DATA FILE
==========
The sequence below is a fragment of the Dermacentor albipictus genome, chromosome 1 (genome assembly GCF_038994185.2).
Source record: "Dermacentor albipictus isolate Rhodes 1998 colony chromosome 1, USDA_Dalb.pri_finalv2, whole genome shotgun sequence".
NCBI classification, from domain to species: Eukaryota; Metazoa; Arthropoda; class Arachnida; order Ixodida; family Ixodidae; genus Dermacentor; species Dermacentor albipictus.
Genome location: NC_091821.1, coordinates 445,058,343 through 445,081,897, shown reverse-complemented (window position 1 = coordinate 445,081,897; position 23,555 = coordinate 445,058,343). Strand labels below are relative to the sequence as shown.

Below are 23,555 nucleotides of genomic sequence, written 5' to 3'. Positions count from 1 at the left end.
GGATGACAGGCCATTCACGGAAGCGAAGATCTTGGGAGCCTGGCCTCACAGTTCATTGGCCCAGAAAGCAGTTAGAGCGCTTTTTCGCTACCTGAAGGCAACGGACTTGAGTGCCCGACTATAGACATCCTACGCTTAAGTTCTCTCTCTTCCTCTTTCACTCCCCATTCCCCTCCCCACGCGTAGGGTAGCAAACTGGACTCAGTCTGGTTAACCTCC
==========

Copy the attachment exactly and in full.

The sequence below is a fragment of the Dermacentor albipictus genome, chromosome 1 (genome assembly GCF_038994185.2).
Source record: "Dermacentor albipictus isolate Rhodes 1998 colony chromosome 1, USDA_Dalb.pri_finalv2, whole genome shotgun sequence".
NCBI classification, from domain to species: Eukaryota; Metazoa; Arthropoda; class Arachnida; order Ixodida; family Ixodidae; genus Dermacentor; species Dermacentor albipictus.
Genome location: NC_091821.1, coordinates 445,058,343 through 445,081,897, shown reverse-complemented (window position 1 = coordinate 445,081,897; position 23,555 = coordinate 445,058,343). Strand labels below are relative to the sequence as shown.

Below are 23,555 nucleotides of genomic sequence, written 5' to 3'. Positions count from 1 at the left end.
GGATGACAGGCCATTCACGGAAGCGAAGATCTTGGGAGCCTGGCCTCACAGTTCATTGGCCCAGAAAGCAGTTAGAGCGCTTTTTCGCTACCTGAAGGCAACGGACTTGAGTGCCCGACTATAGACATCCTACGCTTAAGTTCTCTCTCTTCCTCTTTCACTCCCCATTCCCCTCCCCACGCGTAGGGTAGCAAACTGGACTCAGTCTGGTTAACCTCC